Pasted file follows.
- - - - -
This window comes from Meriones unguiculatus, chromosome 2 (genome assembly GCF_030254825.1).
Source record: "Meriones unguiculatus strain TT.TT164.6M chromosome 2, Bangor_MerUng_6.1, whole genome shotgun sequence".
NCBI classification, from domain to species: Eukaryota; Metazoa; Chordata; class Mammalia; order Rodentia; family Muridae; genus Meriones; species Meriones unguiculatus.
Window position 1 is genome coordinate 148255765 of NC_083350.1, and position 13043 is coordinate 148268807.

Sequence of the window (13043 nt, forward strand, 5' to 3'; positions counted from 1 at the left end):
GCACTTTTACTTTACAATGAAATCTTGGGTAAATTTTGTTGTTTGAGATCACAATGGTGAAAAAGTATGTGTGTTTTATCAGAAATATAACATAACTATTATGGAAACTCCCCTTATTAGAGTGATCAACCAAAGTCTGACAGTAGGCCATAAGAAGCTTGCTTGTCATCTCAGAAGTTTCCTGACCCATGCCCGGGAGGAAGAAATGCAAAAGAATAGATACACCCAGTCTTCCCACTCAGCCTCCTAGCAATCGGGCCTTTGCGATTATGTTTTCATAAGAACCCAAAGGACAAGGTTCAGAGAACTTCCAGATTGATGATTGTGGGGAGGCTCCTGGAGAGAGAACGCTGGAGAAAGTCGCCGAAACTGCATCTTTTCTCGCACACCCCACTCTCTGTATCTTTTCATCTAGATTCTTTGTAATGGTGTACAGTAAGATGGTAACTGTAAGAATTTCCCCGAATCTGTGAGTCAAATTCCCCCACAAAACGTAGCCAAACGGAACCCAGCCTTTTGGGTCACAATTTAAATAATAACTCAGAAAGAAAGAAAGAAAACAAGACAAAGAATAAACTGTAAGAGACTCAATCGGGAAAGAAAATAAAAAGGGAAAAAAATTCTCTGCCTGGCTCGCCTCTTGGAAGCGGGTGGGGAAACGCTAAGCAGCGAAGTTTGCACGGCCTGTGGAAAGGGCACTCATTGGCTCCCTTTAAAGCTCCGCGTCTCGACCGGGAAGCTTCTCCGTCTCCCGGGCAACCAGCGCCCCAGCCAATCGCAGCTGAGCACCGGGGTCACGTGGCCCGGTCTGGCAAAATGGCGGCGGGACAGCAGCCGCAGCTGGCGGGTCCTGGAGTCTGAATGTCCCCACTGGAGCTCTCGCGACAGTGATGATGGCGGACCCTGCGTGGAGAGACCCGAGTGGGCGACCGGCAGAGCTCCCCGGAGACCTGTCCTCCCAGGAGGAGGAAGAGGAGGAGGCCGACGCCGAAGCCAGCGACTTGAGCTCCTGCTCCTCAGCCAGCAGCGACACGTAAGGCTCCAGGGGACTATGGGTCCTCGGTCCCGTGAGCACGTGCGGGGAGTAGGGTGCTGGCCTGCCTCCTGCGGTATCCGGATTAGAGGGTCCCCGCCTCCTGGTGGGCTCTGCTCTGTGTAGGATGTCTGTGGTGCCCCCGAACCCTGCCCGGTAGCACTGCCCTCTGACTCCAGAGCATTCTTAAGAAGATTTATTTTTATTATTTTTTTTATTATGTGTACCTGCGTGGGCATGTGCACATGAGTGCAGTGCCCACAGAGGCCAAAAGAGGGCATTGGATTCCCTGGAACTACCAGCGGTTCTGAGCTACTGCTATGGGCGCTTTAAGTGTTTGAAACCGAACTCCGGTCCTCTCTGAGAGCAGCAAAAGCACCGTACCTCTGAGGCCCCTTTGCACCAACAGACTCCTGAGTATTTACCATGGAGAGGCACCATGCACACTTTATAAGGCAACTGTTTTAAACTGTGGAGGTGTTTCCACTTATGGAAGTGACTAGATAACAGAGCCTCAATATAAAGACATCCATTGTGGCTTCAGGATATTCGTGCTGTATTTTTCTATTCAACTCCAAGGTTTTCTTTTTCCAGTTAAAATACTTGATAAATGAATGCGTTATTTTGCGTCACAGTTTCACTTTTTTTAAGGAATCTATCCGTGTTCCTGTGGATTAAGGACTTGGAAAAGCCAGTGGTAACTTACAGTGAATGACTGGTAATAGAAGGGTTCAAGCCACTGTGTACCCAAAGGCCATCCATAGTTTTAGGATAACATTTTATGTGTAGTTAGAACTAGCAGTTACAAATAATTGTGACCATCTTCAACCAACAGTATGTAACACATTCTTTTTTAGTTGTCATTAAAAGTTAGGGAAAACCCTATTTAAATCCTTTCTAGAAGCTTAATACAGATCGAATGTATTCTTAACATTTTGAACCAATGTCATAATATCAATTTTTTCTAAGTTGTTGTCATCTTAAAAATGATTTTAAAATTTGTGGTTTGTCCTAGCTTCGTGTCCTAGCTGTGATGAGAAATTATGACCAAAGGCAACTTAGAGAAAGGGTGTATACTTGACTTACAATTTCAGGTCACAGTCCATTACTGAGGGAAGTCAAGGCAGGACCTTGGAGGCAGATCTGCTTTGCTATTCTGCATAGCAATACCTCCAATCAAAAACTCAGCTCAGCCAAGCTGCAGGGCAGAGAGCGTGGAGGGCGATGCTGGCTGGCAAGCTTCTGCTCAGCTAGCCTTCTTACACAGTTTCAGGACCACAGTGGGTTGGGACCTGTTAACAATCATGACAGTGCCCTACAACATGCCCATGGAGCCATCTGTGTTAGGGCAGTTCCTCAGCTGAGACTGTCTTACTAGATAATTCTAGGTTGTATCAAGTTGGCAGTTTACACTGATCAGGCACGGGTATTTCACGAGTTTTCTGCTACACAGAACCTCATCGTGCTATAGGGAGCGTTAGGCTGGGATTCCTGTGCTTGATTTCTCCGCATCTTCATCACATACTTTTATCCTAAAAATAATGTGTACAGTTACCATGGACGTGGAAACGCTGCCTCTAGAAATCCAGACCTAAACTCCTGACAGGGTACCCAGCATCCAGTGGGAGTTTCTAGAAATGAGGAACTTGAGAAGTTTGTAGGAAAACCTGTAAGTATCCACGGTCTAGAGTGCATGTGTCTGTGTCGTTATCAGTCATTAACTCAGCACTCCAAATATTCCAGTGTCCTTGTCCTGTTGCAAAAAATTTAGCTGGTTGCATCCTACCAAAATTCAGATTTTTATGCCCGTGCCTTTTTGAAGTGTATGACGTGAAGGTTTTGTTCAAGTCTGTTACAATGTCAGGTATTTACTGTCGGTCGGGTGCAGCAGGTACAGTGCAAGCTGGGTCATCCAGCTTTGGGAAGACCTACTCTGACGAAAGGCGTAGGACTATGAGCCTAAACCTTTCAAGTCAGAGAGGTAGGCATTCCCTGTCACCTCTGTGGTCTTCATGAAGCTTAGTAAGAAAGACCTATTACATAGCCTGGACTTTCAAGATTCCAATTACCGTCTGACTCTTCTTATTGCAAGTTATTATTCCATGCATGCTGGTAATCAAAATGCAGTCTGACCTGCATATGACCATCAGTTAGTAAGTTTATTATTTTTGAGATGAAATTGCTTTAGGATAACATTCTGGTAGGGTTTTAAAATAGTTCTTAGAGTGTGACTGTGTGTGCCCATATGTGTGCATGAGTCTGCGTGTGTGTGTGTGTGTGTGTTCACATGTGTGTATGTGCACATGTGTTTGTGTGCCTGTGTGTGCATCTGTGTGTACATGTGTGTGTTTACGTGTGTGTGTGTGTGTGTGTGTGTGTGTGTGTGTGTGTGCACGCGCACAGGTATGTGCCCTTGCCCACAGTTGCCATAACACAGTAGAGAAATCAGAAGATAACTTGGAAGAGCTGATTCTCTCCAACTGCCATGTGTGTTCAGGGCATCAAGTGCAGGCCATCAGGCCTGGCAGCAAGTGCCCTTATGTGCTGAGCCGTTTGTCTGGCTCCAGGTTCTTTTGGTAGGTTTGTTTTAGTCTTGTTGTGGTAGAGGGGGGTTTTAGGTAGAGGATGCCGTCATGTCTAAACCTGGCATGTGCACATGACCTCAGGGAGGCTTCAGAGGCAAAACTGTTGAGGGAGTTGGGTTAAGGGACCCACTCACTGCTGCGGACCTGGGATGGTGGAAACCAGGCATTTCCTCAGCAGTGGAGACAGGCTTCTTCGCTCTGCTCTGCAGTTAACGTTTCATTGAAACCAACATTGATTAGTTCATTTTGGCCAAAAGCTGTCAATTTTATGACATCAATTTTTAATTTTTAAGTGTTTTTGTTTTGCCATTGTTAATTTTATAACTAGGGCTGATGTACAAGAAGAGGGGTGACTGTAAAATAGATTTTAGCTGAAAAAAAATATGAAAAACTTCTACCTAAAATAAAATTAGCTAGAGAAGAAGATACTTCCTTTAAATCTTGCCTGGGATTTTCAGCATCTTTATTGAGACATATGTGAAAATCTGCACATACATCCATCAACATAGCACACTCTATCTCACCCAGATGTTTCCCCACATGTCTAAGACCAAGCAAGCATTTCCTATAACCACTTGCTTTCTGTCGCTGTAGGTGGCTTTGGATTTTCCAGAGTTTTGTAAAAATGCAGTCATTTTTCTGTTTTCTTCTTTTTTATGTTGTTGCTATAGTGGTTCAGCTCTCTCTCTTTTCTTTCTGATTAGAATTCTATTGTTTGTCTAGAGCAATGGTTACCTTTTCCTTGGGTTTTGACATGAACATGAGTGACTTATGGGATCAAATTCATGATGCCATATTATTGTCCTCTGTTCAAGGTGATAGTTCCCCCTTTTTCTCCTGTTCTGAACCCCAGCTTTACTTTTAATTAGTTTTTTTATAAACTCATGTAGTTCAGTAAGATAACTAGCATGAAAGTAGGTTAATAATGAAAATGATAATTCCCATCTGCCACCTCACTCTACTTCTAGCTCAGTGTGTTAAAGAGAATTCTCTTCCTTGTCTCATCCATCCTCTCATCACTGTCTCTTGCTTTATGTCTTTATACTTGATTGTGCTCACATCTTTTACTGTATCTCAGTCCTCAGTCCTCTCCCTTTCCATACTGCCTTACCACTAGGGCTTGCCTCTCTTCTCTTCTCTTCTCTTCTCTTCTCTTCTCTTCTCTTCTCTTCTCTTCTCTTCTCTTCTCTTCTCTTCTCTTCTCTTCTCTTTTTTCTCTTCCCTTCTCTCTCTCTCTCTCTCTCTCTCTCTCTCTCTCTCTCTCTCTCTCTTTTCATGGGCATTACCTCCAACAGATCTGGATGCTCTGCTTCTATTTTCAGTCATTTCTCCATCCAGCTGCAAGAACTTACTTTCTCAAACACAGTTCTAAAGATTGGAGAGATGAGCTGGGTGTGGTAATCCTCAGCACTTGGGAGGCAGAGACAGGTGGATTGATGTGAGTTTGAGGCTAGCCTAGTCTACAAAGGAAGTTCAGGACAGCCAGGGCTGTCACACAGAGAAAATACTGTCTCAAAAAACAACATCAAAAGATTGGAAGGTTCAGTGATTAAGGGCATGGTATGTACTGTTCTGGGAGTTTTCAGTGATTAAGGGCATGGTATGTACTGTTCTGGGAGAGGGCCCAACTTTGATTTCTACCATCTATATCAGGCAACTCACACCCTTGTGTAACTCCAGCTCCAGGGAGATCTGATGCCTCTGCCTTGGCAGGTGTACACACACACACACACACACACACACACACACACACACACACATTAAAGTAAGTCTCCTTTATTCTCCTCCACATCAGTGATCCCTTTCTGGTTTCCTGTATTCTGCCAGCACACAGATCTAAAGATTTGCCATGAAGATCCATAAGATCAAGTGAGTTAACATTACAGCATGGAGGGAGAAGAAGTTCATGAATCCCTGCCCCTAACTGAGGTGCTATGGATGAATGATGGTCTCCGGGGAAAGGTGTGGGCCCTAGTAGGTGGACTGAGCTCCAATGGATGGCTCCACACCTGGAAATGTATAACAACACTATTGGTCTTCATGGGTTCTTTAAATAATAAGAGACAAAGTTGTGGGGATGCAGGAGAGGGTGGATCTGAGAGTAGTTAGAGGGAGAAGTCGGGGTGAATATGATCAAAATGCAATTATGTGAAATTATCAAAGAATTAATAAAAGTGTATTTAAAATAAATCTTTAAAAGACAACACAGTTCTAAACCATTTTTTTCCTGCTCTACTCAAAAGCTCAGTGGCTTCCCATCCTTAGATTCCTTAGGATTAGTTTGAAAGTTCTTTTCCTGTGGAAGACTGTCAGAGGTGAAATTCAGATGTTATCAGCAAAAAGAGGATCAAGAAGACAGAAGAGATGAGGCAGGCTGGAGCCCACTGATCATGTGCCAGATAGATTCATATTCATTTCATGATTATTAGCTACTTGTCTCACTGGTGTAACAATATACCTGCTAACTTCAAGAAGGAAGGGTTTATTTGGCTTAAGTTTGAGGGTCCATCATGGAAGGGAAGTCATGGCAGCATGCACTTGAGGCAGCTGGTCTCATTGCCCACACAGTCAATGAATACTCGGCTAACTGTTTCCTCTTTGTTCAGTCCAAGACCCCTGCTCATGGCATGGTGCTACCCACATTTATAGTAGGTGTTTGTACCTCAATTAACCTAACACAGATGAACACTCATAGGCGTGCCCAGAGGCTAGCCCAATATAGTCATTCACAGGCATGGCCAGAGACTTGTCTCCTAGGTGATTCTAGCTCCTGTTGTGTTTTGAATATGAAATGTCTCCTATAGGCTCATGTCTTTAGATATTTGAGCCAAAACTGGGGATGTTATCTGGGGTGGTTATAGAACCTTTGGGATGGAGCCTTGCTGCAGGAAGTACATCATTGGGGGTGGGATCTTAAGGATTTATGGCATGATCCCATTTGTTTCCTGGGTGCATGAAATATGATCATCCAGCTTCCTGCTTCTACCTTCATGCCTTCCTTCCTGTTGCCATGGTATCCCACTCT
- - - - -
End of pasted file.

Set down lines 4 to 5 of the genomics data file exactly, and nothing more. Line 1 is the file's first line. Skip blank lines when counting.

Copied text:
Window position 1 is genome coordinate 148255765 of NC_083350.1, and position 13043 is coordinate 148268807.

Sequence of the window (13043 nt, forward strand, 5' to 3'; positions counted from 1 at the left end):